“Well, we got off the main road. When we came to that place where the bridge was out we had to turn around. This was the first driveway we came to, and we came in here to see if we could use the phone. Our car was acting up. Daddy was beginning to be real sick, and we were afraid we weren’t going to make it to the next town. He knocked and knocked but nobody came.
“My father lost his billfold when we were coming through Indianapolis. We’re from Oklahoma, and Daddy was coming east to talk to a man in Washington about a job. He’ll get the job, all right. He’s very smart and I’m not worried about that-“
“Oh, I know.” Meg said it quickly. “But first he does have to get well.”
Kindhearted Meg just knows that Bud and Sally would be fine with a family of Okies camping out in their house all summer, but it does pose a moral dilemma when Abby makes her promise not to tell anyone that they’re there.
Meg takes the care and feeding of the family onto herself, with a generous side of tact:
“Mrs. James, I brought you some things. Just- just in case you couldn’t get to the grocery store. You know, people always take presents to people when they’re sick.”
Mrs. James looked down at her for a moment and then laughed. But Meg saw tears in her eyes.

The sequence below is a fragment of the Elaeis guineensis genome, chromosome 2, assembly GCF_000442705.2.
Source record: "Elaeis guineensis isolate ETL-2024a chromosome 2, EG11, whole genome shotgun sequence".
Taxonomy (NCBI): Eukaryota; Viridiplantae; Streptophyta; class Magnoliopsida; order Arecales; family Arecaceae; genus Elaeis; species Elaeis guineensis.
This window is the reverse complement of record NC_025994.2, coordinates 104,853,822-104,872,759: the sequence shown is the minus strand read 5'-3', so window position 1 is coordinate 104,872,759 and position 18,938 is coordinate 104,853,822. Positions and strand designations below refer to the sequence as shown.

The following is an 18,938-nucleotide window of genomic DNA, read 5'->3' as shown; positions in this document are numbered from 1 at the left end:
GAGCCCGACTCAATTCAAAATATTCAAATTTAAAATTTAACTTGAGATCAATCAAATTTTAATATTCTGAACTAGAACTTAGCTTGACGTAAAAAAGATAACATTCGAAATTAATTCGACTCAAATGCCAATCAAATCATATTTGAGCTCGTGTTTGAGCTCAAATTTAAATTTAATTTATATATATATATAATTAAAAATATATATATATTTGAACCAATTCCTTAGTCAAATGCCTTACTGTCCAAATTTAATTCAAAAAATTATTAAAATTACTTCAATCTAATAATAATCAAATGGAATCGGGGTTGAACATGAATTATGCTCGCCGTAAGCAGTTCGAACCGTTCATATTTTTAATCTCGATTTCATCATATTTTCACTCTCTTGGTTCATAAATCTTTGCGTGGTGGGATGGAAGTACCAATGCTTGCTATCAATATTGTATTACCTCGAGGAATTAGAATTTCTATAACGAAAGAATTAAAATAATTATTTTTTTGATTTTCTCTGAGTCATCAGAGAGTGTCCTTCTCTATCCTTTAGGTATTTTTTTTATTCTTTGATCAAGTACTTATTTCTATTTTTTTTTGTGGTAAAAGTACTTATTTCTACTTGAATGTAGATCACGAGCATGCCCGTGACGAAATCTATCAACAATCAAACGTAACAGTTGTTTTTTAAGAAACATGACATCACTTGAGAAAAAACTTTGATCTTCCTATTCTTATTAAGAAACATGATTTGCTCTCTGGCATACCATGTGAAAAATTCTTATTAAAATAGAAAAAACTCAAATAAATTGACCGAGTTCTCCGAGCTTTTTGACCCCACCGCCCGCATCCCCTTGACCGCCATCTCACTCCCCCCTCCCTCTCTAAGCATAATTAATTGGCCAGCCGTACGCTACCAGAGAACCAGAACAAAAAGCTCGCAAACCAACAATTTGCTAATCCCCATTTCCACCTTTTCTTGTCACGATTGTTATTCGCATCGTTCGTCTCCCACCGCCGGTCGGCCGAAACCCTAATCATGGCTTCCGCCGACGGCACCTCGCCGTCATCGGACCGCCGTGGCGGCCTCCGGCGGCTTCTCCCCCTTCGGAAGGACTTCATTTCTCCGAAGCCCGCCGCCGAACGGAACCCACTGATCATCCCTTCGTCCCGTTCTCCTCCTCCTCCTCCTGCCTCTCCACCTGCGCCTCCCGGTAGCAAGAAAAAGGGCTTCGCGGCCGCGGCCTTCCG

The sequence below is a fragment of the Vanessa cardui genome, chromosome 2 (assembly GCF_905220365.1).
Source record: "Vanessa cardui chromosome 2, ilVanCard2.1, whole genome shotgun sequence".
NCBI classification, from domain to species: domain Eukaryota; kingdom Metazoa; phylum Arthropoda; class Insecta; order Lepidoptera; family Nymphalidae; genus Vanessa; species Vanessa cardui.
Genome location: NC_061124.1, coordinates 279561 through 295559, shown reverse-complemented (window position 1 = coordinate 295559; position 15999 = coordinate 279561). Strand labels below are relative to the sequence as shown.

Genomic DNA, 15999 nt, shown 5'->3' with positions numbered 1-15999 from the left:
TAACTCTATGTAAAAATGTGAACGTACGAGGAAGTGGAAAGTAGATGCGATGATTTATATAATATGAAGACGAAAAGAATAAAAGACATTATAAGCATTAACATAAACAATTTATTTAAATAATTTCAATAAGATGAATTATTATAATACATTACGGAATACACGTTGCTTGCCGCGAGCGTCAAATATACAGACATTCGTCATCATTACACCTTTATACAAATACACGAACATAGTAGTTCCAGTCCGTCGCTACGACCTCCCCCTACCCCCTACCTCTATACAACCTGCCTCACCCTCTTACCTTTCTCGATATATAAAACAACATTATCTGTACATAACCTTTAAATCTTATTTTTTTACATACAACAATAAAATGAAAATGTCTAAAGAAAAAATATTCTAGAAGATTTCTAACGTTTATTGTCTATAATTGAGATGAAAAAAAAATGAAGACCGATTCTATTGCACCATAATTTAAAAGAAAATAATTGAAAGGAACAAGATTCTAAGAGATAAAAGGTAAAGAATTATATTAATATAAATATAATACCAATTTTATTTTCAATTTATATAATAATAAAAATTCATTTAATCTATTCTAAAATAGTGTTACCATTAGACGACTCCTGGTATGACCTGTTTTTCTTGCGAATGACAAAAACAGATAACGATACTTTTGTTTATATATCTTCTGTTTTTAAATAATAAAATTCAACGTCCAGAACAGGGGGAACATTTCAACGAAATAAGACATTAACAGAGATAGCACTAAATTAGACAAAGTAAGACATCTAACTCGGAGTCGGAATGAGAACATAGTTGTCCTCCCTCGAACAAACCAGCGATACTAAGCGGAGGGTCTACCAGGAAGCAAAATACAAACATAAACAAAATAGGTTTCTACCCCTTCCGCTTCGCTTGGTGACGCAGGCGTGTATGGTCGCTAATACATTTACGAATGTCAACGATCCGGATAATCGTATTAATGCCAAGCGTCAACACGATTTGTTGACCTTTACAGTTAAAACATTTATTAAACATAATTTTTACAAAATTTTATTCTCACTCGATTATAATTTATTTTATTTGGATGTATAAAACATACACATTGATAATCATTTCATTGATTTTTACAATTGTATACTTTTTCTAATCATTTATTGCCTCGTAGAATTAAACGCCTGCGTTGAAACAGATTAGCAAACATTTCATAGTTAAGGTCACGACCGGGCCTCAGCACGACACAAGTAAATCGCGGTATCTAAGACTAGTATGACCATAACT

“Why, thank you, Meg. Mr. James is better this morning. But you’re right; it is hard for me to get to the grocery store.”
But the Jameses are concerned, because during the night, they heard someone roaming around the downstairs. Mr. James, who owned a college bookstore in Oklahoma before the college went bust, also identifies a volume in the Haywoods’ copious library as a rare Edgar Allan Poe first edition. Could somebody be after the rare book?
The Wilsons are also suspecting that SOMETHING IS UP, after Mrs. Wilson notices all of her cans of pineapple have disappeared from the pantry and catches Meg trying to place a person-to-person call to Sally Haywood in Montana.
There is also a mildly humorous subplot when Meg uses her chalk pastels to give herself spots and dunks a thermometer in her hot cocoa in the hopes that Mrs. Wilson will send for “miracle drugs” that she can in turn take to Mr. James.
Is there even a mystery here? I guess who is roaming around the Haywoods’ after dark? It is the shady antiques dealer who snottily informed Bud and Sally that their library was worthless. You knew he was a bad egg because he was observed throwing a rock at Sally’s dog.
Meg and Jameses catch him in the act, Constable Hosey arrests him, and the Jameses are clutched to the bosom of wealthy grande dame Mrs. Partlow.
The most striking thing about this book is it seems to have been cobbled together from other, better Julie Campbell plots: the “face at the window” and genteel squatting are straight out of The Secret of the Mansion, and the Jameses are doppelgangers of the Red Trailer Mystery’s Darnells. And for good measure, the sinister, effeminate antique dealer seemed to have been borrowed from Ginny Gordon and the Mystery of the Disappearing Candlesticks.
Continuity Department: When Golden reissued the series in the late 1970s, #3 and #5 were reversed, which actually corrects a continuity error, when Meg joyously plans to visit Maine with her beloved bachelor Uncle Hal, a trip that she has already returned from!